How much money is wasted because of the duplication? It is impossible to tell. The government does not keep track of which programs each agency is responsible for, so taxpayers are in the dark as to how much money each agency is spending on these programs. Darrell Issa, Republican congressman from California, has sponsored legislation that would require better tracking of spending data on money transferred from Congress to an agency to its final destination. The bill passed the House and is awaiting a Senate vote.

Source: George Korte, "Government Often Has 10 Agencies Doing One Job," USA Today, April 8, 2014.

For more on Government Issues:

$2.1 Trillion in Untaxed Profits Abroad
16 Apr 2014 07:00:55 CDT -

More than $2 trillion in foreign profits were held by U.S. corporations abroad in 2013, says Reuters.

U.S. corporations do not pay income tax on their overseas profits (something known as income tax deferral) unless they bring those profits back into the United States.

  • Between 2008 and 2013, the amount of profits held overseas by American corporations almost doubled.
  • General Electric alone had $110 billion overseas, followed by Microsoft (at $76.4 billion), Pfizer (at $69 billion) and Merck (at $57.1 billion).

This corporate tax issue has been at the center of congressional debate on tax reform. Some lawmakers have advocated getting rid of offshore deferral, and others have pushed for a "tax holiday" that would allow these corporations to bring foreign profits back into the United States at a low tax rate. Democratic Senator Max Baucus, former finance committee chairman, had made a number of tax reform proposals before leaving to become ambassador to China. Senator Ron Wyden has taken over Baucus' post.

Analysts do not anticipate any real reform action until after the mid-term elections in November, but Americans can expect to see a push for a tax code overhaul in 2015.

Source: Kevin Drawbaugh and Patrick Temple-West, "Untaxed U.S. Corporate Profits Held Overseas Top $2.1 Trillion: Study," Reuters, April 8, 2014.

For more on Tax and Spending Issues:

United States Must Preempt Deflation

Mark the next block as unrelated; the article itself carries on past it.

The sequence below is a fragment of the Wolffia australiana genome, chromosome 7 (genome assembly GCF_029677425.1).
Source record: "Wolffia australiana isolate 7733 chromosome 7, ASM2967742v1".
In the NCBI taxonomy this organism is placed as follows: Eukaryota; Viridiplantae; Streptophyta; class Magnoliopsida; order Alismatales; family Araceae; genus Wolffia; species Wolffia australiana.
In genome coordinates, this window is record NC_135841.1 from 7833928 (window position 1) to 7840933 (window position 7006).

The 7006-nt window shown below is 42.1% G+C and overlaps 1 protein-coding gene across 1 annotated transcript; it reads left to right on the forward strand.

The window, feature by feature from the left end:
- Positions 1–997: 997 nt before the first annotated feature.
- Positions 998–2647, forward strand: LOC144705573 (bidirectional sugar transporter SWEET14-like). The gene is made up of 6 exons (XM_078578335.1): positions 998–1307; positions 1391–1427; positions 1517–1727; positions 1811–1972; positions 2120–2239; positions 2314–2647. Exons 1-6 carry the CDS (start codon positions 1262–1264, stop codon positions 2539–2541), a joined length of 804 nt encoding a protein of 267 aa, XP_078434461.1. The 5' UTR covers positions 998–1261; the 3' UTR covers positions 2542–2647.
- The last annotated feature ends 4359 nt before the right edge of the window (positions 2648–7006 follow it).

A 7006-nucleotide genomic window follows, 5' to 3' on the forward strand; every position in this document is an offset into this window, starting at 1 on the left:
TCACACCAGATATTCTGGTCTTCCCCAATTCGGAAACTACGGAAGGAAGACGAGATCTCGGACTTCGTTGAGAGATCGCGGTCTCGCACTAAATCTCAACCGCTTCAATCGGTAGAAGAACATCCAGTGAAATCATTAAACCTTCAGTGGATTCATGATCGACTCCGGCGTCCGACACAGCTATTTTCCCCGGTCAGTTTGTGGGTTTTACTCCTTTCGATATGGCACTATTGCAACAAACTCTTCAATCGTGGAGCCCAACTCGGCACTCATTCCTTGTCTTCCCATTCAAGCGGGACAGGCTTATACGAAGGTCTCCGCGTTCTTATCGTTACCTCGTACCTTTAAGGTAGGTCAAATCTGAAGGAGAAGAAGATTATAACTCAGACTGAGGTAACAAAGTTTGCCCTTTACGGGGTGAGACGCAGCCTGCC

16 Apr 2014 07:00:54 CDT -

Deflation is a threat that needs to be taken seriously, says John Makin, a resident scholar at the American Enterprise Institute.

Deflation is a severe problem, and once it occurs, an economy is in for a tough ride. As such, policymakers must act preemptively and strike to deal with deflation before it becomes a major issue. Inflation indices have been falling in the United States, as well as in China and Europe, all of which have experienced more inflation than forecasted by experts. The U.S. government needs to act now to deal with this threat.

The Federal Reserve, in recent months, has taken the position that the United States' move toward deflation is only temporary, assuming that inflation, which has dropped below 1 percent, will soon move back toward 2 percent. This assumption is dangerous. Similarly, neither the European Central Bank nor the Chinese have taken efforts to slow deflation. Why this complacency?

  • Policymakers at the Federal Reserve, International Monetary Fund and European Central Bank argue that their "measures of expected inflation are well-anchored."
  • This is unwise, and once deflation does hit, it will be too late to avoid it -- history has shown this. When Japan slid into deflation in 1994, JPMorgan Chase said, "What is that no one seemed to be expecting it." Furthermore, it reported, "When deflation was getting under way, the OECD anticipated positive inflation through the end of the forecast horizon."